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HPV vaccination may be given to schoolgirls

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By Emma Wilkinson

Government advisers are considering introduction of an HPV vaccination programme, Pulse can reveal.

The HPV subgroup of the Joint Committee on Vaccination and Immunisation decided at a meeting in May there was sufficient efficacy data to support a decision.

The subgroup discussed modelling data on the benefits of a school-based programme targeting young girls.

Introduction of a vaccine programme would begin to impact on cervical cancer screening within 10 to 15 years, the sub-group heard. Vaccination might eventually make screening redundant with smears used for control purposes instead.

The modelling work, prepared by scientists at Imperial College London, found vaccinating school-age girls was the most effective strategy for preventing cancerous lesions.

It would only be cost-effective to vaccinate boys if uptake in girls was under 75 per cent, although they might need to be included in initial catch-up campaigns.

A source who attended the sub-group meeting told Pulse a second meeting was taking place in two weeks' time, when members would discuss further work on the cost-effectiveness of a national programme.

Dr George Kassianos, a GP in Bracknell, Berkshire, and immunisation spokesperson for the RCGP, said HPV vaccination should be introduced as soon as possible.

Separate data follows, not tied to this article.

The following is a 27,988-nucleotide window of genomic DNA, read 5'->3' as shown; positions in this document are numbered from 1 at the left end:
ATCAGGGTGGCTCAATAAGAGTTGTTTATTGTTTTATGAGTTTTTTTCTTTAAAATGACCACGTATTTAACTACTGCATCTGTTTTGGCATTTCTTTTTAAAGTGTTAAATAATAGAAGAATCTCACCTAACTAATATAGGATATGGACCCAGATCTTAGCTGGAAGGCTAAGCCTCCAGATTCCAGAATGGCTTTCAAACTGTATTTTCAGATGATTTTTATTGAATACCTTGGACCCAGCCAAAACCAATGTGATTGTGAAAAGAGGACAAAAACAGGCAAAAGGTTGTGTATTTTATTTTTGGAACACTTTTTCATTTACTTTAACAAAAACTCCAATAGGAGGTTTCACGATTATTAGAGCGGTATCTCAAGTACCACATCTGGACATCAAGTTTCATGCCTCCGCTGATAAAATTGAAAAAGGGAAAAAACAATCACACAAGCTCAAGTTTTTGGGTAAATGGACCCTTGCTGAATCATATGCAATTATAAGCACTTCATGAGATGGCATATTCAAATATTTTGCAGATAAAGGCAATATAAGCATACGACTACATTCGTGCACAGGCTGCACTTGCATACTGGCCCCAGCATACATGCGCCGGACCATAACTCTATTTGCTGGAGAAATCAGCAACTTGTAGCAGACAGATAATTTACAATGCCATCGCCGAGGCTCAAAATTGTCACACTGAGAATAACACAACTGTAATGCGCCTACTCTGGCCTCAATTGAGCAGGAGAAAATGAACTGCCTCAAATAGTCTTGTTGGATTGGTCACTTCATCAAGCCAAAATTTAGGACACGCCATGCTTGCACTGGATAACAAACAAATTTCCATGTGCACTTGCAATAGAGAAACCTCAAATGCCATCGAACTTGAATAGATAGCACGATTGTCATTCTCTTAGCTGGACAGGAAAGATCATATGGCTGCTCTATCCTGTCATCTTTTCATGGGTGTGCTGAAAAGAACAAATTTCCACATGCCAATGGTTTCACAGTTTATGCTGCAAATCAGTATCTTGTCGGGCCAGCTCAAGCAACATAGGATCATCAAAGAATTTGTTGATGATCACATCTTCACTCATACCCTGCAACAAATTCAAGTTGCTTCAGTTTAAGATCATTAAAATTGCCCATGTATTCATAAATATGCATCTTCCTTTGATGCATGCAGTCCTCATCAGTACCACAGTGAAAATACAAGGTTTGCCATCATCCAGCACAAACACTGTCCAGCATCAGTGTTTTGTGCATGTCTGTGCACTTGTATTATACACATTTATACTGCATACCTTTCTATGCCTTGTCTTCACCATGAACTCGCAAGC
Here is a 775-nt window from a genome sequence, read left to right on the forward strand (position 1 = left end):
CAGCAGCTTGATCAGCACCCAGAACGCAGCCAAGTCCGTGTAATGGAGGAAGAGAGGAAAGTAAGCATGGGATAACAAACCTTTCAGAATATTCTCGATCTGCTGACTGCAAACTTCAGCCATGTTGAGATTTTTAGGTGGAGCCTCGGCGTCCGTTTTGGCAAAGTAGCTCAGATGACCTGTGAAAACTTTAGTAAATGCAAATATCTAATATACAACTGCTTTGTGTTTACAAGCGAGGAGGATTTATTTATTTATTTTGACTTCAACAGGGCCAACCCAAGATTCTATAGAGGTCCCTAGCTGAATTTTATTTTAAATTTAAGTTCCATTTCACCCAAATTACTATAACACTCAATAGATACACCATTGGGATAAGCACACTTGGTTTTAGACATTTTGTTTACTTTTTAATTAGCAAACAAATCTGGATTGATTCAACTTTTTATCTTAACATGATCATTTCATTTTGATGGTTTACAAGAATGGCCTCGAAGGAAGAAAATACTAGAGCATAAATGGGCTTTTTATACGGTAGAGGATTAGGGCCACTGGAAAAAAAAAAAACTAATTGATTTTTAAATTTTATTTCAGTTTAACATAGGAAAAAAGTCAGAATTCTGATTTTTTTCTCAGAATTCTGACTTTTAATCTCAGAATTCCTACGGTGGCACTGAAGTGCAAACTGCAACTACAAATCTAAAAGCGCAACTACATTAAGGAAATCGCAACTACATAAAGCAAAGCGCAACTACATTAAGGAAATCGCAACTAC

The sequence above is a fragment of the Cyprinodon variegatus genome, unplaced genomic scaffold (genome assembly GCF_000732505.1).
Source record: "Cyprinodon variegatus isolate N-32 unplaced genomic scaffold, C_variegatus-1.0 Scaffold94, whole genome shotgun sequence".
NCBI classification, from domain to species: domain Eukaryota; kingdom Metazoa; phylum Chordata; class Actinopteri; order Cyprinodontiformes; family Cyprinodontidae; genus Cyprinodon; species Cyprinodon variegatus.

'It's of paramount importance. I see it starting in the nine to 15 age group when they are still at school but we'll probably need a catch-up campaign in 16- to 24-year-olds,' he said.

'The JCVI needs to make a decision soon and by spring there will be two vaccines licensed.'

Dr Anne Szarewski, clinical consultant at Cancer Research UK and a researcher on cervical cancer, said the US had gone for a school-based programme in girls. 'But in the UK we have a good screening programme so it becomes more difficult. Vaccination is clearly going to have an effect in the long-term but they have to look at costs now.'

Dr Szarewski said Merck's Gardasil would be granted a European licence next month but GlaxoSmithKline's Cervarix would not be licensed until February or March.

pulse@cmpmedica.com

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